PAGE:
DETROIT – Toyota Motor Corp. CEO Akio Toyoda says understaffing was a key reason why the auto maker has experienced a raft of quality issues in recent years.

Speaking to select media on the sidelines of the North American International Auto Show here, Toyoda says the speed at which Toyota's volume grew in the last decade exceeded its hiring and training of workers.

Now Toyota is making "very focused efforts" to nurture the human-resources side of its business, the son of the company founder says on his first visit to the Detroit auto show.

Jim Lentz, president-Toyota Motor Sales U.S.A. Inc., admits Toyota didn't listen as well as it could have to its customers, who were bringing quality issues to its attention before the auto maker recalled millions of vehicles last year amid allegations of unintended acceleration.

Also lacking was communication between American and Japanese officials, he says.

Now Toyota's system is "more robust" to identify and remedy quality issues, thanks largely to a greater number of high-ranking Americans within the company. "We are now involved in the recall decision process," Lentz says of the change.

Additionally, Toyota today has three American chief engineers and all but one of its U.S. plants have an American at the helm, Steve St. Angelo, Toyota's chief quality officer for North America, says of the Americanization of the auto maker’s ranks.

Toyota also has the ability to monitor blogs to look for quality issues customers are having.

Perhaps most importantly, recalls now are a "consensus decision" between American and Japanese officials.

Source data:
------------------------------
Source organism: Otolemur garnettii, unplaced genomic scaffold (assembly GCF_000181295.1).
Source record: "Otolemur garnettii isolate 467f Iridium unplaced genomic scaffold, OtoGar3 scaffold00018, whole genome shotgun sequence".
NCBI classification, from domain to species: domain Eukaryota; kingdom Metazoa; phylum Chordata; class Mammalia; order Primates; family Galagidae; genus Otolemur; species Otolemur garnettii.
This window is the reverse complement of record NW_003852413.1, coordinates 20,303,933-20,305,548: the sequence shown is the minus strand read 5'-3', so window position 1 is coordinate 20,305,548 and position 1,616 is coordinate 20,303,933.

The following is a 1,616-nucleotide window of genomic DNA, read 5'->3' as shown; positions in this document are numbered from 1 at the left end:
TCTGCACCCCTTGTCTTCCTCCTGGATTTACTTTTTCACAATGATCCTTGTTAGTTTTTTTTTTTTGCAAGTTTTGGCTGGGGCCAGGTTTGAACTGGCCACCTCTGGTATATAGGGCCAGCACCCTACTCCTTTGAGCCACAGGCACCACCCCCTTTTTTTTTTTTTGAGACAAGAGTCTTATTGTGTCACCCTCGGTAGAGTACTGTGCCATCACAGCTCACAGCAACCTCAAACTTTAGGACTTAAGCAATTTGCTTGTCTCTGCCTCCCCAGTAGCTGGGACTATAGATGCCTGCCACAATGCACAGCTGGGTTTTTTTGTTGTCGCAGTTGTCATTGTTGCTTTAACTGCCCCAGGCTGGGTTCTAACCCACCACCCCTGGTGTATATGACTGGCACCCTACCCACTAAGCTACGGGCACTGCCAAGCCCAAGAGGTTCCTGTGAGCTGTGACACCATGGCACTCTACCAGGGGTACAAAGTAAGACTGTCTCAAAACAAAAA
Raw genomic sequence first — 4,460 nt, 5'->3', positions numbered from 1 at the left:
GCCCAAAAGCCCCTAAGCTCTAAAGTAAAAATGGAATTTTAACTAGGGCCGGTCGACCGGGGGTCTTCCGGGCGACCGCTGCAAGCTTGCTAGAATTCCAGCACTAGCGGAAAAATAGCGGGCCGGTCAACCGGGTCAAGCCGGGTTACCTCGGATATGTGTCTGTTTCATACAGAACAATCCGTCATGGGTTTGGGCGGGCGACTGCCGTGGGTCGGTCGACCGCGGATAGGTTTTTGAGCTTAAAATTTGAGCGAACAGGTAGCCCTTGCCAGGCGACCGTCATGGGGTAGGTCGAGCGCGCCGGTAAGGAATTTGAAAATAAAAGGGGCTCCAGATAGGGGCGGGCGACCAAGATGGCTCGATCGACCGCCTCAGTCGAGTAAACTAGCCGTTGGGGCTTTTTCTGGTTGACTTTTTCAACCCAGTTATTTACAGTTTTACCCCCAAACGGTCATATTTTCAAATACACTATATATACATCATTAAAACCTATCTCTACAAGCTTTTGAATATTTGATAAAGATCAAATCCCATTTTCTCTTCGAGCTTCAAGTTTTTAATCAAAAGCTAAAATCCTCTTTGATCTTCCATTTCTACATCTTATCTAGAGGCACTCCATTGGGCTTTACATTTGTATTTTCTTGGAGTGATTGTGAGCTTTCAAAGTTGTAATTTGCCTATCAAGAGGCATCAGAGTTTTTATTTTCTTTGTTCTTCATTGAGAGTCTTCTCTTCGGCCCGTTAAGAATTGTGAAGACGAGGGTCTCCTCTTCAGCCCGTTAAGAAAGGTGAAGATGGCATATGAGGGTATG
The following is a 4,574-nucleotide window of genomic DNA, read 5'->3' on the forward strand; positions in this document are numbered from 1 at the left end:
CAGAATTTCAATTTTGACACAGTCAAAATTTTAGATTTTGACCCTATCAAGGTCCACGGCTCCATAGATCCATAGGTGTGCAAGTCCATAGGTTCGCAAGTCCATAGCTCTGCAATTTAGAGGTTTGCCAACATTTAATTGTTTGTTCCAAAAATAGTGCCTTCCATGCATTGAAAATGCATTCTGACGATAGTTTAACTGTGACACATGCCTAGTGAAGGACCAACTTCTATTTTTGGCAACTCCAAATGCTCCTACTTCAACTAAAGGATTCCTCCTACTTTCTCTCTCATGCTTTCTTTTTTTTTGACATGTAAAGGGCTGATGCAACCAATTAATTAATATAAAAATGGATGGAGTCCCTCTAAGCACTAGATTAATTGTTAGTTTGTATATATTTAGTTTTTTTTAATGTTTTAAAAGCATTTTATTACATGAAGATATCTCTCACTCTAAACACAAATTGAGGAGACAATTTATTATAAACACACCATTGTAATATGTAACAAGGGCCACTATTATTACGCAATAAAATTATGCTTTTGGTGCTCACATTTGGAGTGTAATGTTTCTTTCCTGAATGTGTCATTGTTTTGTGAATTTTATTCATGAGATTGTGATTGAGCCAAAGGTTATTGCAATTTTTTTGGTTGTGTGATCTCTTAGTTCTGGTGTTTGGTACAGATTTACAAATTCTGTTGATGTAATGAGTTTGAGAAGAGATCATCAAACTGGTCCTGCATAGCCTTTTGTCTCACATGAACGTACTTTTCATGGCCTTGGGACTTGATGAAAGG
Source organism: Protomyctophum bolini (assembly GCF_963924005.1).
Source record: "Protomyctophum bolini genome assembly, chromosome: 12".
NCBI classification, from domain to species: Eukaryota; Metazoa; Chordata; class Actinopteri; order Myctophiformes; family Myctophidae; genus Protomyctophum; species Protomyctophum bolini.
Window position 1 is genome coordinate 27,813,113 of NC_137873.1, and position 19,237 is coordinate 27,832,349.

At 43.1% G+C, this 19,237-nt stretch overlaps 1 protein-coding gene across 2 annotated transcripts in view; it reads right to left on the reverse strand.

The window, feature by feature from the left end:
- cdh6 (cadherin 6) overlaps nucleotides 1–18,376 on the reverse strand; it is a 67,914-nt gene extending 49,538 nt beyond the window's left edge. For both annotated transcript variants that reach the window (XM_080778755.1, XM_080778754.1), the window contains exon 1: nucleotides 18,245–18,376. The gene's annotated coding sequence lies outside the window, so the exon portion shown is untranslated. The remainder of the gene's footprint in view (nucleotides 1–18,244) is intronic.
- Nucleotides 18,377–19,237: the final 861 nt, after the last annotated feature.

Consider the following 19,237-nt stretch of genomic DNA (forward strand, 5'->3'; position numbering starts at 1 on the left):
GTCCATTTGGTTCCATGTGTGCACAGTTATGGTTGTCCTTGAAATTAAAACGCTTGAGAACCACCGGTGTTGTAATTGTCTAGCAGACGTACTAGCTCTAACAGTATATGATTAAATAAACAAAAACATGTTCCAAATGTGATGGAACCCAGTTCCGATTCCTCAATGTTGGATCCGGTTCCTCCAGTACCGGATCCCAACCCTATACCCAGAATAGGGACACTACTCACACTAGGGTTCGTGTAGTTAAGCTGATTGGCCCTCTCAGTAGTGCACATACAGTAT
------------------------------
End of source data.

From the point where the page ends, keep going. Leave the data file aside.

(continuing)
Toyota last weekend announced it was establishing a Collaborative Research Safety Center at its Toyota Technical Center campus in Ann Arbor, MI.

Working in step with outside firms, Toyota engineers from the U.S. and Japan will tackles a variety of issues, including reducing the risk of driver distraction and how to better protect children, teenagers and senior citizens in crashes.

St. Angelo also addressed unionization of Toyota's plants, as the United Auto Workers union continues to make known its intentions to try to organize Toyota's U.S. plants.

"I've not personally seen their principles, but Toyota has its own set of principles that have worked well for us," St. Angelo says. "We live by them."

He notes life is good for Toyota's hourly U.S. manufacturing workers.

For example, during the recession, when Toyota had to idle its Princeton, IN, and San Antonio, TX, light-truck plants for three months, it continued to pay workers instead of laying them off. “(That) cost hundreds of millions (of dollars)," St. Angelo says.